Gear Review: Fender American Acoustasonic Telecaster

he player who ends up favoring the Fender Acoustasonic Telecaster is anybody’s guess, but it’s likely to be a musician who places a priority on functional, accessible tools. It’s certainly going to find an audience among those who need acoustic and electric tones at the ready and value the Acoustasonic’s looks and high level of comfort.

 

By now, you’ve probably seen the new Fender Acoustasonic Telecaster splashed across pages of websites and guitar magazines such as this one. It’s an instrument that provokes some people, while inspiring curiosity in others. The questions seem to mount as you scratch the surface. I initially wondered about the Acoustasonic’s function and necessity, but as I spent time with the guitar, my bewilderment turned to sureness that Fender has developed something that’s not just new or innovative for the sake of it, but useful for any guitarist in search of a range of acoustic and electric tones in a highly playable instrument.

Of course, the Acoustasonic is not for everyone. No guitar is. Though nearly the same size as a standard solidbody Telecaster—and seemingly similar to Taylor’s T5 series electric-acoustic hollowbody hybrids—in both form and function the Acoustasonic is an acoustic guitar with an advanced electronics package that integrates convincing acoustic and electric tones into a familiar silhouette. The shape will be a roadblock for some acoustic guitarists, but the Acoustasonic—which is a name pinched from one of Fender’s acoustic amp series—has numerous important differences that make it more appealing than similar-looking guitars that Fender has offered.

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Pick a note and the top—heck the entire guitar—vibrates much like you’d want from any acoustic, though its natural acoustic output is predictably modest. The body is routed from a single slab of mahogany that’s much more than chambered—it’s hollowed except for a few mounting points for electronics and a lip around the circumference that holds the Lutz spruce top. The Acoustasonic’s solid top is braced and responds acoustically to your picking attack. For a more acoustic feel and vibe, the guitar comes with a mahogany neck, lightly finished so the sensation is more like touching wood than polyurethane. Still, Fender’s classic playability is there and should make this instrument appeal to more than just guitarists weaned on electrics. I’d wager that the Acoustasonic’s ease of use and comfort would appeal to guitarists with small hands, or older players who might find a full-size acoustic body more challenging to use. But even with all of these acoustic touches, you won’t likely see one of these guitars at a bluegrass festival or old-time picking session any time soon.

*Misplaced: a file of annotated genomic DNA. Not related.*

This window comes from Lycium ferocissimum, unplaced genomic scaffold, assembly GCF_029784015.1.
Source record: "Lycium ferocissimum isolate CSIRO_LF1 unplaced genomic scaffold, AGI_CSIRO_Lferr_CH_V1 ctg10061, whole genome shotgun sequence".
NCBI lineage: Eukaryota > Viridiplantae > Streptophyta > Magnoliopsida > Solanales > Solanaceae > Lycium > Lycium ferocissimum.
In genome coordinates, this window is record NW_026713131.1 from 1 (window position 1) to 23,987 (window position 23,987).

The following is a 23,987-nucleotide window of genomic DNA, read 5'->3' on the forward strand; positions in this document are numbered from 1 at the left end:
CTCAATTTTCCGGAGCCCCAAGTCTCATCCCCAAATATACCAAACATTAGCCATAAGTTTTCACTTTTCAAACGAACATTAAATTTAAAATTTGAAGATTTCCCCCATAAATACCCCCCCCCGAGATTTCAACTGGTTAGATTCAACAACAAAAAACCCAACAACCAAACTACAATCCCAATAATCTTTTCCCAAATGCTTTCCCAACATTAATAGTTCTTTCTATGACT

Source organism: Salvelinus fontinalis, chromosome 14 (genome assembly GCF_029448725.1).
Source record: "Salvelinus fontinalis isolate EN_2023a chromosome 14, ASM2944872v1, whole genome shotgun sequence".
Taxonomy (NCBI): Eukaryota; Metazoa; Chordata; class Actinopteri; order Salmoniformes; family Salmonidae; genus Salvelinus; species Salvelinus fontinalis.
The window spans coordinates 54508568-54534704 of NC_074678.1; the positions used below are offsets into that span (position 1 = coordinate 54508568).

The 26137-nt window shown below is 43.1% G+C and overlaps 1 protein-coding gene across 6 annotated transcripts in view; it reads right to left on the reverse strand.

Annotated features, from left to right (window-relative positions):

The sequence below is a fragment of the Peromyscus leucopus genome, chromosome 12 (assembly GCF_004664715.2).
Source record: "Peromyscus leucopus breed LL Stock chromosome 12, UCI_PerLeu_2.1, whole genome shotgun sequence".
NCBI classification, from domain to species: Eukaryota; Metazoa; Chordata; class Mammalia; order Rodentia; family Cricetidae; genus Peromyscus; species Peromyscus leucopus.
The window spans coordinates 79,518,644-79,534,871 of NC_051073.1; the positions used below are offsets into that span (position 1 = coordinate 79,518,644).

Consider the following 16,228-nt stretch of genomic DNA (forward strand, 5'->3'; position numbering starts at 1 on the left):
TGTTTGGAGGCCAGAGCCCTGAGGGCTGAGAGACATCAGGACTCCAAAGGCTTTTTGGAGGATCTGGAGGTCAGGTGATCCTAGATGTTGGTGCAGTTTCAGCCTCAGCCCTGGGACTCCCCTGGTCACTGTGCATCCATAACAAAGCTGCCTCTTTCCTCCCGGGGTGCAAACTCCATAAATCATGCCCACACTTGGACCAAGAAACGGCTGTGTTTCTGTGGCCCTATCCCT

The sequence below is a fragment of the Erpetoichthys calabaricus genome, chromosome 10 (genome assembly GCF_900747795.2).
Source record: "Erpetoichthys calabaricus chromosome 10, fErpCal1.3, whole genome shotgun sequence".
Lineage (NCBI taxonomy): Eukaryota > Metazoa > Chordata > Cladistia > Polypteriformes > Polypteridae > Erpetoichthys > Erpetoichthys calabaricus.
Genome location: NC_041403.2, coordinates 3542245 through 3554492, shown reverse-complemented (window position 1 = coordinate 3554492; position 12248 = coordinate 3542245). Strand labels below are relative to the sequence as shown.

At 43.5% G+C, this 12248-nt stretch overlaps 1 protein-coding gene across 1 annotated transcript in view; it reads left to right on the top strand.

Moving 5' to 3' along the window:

This Acoustasonic’s soul is found in a network of three pickup systems—a Fishman undersaddle transducer, Fishman Acoustasonic Enhancer, and Fender Acoustasonic Noiseless magnetic pickup—and a processor they call the Acoustic Engine. The output jack delivers acoustic and electric sounds to an amp (acoustic, electric, or both if used with an A/B switch), recording interface, or PA system. Fender co-designed the Acoustic Engine with Fishman, and it uses technology similar to Fishman’s Aura audio imaging. It’s manipulated by three controls: a dedicated volume, a “mod” knob in place of the customary tone, and a five-position switch.

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The Acoustasonic is packed with firsts from Fender, including this recessed neck plate.

The switch selects between “voice pairs,” which are located at the extremes of the mod knob’s range and can be blended to your ear’s delight. By twisting the mod knob at each switch setting, you can select sounds including a Sitka/rosewood dreadnought or alpine spruce/rosewood auditorium (position 5), Engelmann spruce/maple parlor or Sitka/mahogany dreadnought (position 4), Sitka/Brazilian dread or the Sitka/Brazilian sound blended with a body pickup (position 3), Sitka/mahogany dread or Sitka/mahogany dread blended with electric pickup (position 2), and electric clean and electric “fat” (position 1). All of the flattop acoustic sounds delivered convincingly acoustic tones to the PAs and acoustic and electric amps I played through.